Honorable Mention, Theology and Religious Studies PROSE Award
A powerful insight into the historical and cultural roles of the black church
If we are in a post-racial era, then what is the future of the Black Church? If the US will at some time in the future be free from discrimination and prejudices that are based on race how will that affect the church’s very identity?
In The Ground Has Shifted, Walter Earl Fluker passionately and thoroughly discusses the historical and current role of the black church and argues that the older race-based language and metaphors of religious discourse have outlived their utility. He offers instead a larger, global vision for the black church that focuses on young black men and other disenfranchised groups who have been left behind in a world of globalized capital.
Lyrically written with an emphasis on the dynamic and fluid movement of life itself, Fluker argues that the church must find new ways to use race as an emancipatory instrument if it is to remain central in black life, and he points the way for a new generation of church leaders, scholars and activists to reclaim the black church’s historical identity and to turn to the task of infusing character, civility, and a sense of community among its congregants.
This is the most decisive statement on post-racialism, the American dilemma, and black church positive agency. On each page, Fluker's writing moans and wails us out of southern African American religiosity, up north into the fragmentation of black urban life, and into an ethical world of hope for an America becoming. A defining direction and persuasive proposal on how to get us to healthy community.
Dwight N. Hopkins,author of Being Human: Race, Culture, and Religion
The Ground Has Shifted puts forward a passionate challenge to the Black Church and all those who profess to stand in the prophetic Black Church tradition. It is a powerful and provocative treatment of the role and place of this venerable institution and the Gospel that gives it life. But more than that, the book offers a blueprint for a way forwarda pathway that involves "reclaiming [our] humanity through the integrity of the act"; to find beauty and grace in the dark places of what it means to live in this world without the burdens of ghosts. Beautiful written; passionately argued. A must read!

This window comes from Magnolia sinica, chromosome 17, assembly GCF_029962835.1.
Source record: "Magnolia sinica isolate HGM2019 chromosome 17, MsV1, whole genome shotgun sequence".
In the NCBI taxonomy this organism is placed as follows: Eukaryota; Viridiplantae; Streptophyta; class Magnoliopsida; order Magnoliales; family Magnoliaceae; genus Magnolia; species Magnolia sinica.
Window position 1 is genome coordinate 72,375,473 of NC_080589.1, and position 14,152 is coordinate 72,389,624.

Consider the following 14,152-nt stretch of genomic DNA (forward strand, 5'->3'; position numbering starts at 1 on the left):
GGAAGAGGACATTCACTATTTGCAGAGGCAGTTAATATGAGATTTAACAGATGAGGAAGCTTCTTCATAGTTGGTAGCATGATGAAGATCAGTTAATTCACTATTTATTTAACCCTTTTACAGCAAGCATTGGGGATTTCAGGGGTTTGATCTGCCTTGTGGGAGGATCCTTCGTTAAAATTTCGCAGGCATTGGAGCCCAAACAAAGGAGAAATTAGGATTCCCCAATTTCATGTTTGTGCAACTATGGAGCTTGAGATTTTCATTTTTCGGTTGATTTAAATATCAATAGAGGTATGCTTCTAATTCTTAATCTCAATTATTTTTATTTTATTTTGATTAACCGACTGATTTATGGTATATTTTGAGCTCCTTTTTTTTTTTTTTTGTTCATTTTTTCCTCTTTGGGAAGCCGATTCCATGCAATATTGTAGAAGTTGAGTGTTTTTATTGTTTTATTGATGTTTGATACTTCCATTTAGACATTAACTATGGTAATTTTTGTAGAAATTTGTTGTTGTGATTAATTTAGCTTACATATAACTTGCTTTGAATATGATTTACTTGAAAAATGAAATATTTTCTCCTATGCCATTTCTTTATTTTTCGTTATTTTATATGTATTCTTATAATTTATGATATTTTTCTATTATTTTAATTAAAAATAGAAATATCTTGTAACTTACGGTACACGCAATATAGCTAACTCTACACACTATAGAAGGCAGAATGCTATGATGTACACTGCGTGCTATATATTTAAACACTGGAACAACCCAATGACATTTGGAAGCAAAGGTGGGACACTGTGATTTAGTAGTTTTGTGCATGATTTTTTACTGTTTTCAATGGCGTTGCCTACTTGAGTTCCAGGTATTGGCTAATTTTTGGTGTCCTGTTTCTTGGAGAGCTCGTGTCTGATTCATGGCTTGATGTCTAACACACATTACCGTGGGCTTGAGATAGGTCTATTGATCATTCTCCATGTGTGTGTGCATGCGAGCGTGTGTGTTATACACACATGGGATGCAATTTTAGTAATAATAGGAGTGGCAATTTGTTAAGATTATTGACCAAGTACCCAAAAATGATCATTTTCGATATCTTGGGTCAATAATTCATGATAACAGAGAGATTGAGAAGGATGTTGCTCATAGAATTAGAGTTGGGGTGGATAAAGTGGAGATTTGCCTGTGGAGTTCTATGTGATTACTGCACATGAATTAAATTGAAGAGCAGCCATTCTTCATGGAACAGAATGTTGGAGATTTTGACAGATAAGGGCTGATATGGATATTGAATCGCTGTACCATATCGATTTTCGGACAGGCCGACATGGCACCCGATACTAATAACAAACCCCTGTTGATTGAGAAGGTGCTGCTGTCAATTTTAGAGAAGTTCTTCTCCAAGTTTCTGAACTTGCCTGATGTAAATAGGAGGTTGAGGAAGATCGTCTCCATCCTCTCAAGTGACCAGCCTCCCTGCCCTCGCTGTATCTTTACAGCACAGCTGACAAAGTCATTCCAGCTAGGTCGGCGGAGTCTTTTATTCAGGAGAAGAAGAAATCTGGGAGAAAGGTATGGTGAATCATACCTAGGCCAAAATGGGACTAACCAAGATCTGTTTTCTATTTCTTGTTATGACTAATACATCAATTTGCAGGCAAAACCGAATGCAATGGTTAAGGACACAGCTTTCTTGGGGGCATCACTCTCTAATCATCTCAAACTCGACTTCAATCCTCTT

Eddie S. Glaude, Jr.,author of Democracy in Black: How Race Still Enslaves the American Soul
Flukers judicious use of personal reflection provides an exciting affirmation that our black lives and our black churches really do matter as important standpoints for engaging spirituality, renewing the national imaginary, and enhancing the human condition.
Cheryl Townsend Gilkes,Colby College
Flukers book is thoroughly interesting as he studies the history and present of the black church Fluker brings us a work for todays church and a charge to connect that church to the world house.
Journal of the American Academy of Religion
[T]imely and fascinating...The Ground Has Shifteddoes a masterful job of blending black religious thought, literature, critical theory, memoir, and personal experience.
An exuberant, thought-provoking assessment of the dilemmas facing black churches. [A] passionate analysis and call for change.
STARRED Publishers Weekly
The Ground Has Shifted analyses the ramifications of post-racialism in the black church and emphasizes the various ways that religious leaders and scholars can engage and re-evaluate critical questions; thus, coming up with clear and concise solutions towards historical problems of race, and sexualized and gendered politics of the church … The author paves a way for a new generation of church leaders, scholars, and activists for them to reclaim the black church’s historical identity of being the pivotal force within the community, while also instilling character, civility, and a sense of community among its congregants once again.
The Ground Has Shifted addresses questions being posed by a historical Black Church caught between its piety, the politics of respectability, and a cataclysmic shifting of the taken-for-granted realities of a besieged/blessed people. I will buy and teach this book as often as I can. What an amazing contribution to the literature.
Barbara A. Holmes,President Emerita of United Theological Seminary of the Twin Cities
An important and perceptive contribution to the literature on religion and race.
Walter Fluker is the towering theorist of the Black Church and the unapologetic lover of the black prophetic tradition. This powerful and timely book is sophisticated, subtle, and rich. And it soars with a deep, long memory alive in the present a present that reeks of a 'cultural asylum' that he notes the Black Lives Movement is shattering!
Dr. Cornel West
Fluker has a fresh approach to deal with the subject and provides new insights on the subject. It is meticulously researched and well-referenced. Walter Earl Fluker's scholarship is unmatchable.
The Washington Book Review